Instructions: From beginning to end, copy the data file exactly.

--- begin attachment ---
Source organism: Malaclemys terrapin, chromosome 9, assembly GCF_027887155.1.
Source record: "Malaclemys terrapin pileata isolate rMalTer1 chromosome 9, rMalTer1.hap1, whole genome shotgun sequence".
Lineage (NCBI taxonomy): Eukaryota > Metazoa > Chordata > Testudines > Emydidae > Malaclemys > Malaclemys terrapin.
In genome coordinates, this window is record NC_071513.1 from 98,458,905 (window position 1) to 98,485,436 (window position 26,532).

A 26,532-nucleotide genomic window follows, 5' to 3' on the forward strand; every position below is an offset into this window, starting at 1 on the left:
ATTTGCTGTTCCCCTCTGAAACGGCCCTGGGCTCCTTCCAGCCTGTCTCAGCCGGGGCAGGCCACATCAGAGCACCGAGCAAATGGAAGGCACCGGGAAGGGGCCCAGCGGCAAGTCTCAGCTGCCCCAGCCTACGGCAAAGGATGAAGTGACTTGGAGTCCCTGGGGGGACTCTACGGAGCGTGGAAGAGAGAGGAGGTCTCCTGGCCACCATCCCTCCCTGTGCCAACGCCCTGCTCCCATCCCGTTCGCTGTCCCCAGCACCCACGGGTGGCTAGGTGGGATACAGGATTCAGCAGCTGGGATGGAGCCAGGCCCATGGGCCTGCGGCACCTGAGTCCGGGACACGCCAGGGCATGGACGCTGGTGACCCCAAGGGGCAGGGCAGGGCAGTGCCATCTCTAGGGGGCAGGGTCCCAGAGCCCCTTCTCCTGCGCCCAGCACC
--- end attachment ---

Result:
Source organism: Malaclemys terrapin, chromosome 9, assembly GCF_027887155.1.
Source record: "Malaclemys terrapin pileata isolate rMalTer1 chromosome 9, rMalTer1.hap1, whole genome shotgun sequence".
Lineage (NCBI taxonomy): Eukaryota > Metazoa > Chordata > Testudines > Emydidae > Malaclemys > Malaclemys terrapin.
In genome coordinates, this window is record NC_071513.1 from 98,458,905 (window position 1) to 98,485,436 (window position 26,532).

A 26,532-nucleotide genomic window follows, 5' to 3' on the forward strand; every position below is an offset into this window, starting at 1 on the left:
ATTTGCTGTTCCCCTCTGAAACGGCCCTGGGCTCCTTCCAGCCTGTCTCAGCCGGGGCAGGCCACATCAGAGCACCGAGCAAATGGAAGGCACCGGGAAGGGGCCCAGCGGCAAGTCTCAGCTGCCCCAGCCTACGGCAAAGGATGAAGTGACTTGGAGTCCCTGGGGGGACTCTACGGAGCGTGGAAGAGAGAGGAGGTCTCCTGGCCACCATCCCTCCCTGTGCCAACGCCCTGCTCCCATCCCGTTCGCTGTCCCCAGCACCCACGGGTGGCTAGGTGGGATACAGGATTCAGCAGCTGGGATGGAGCCAGGCCCATGGGCCTGCGGCACCTGAGTCCGGGACACGCCAGGGCATGGACGCTGGTGACCCCAAGGGGCAGGGCAGGGCAGTGCCATCTCTAGGGGGCAGGGTCCCAGAGCCCCTTCTCCTGCGCCCAGCACC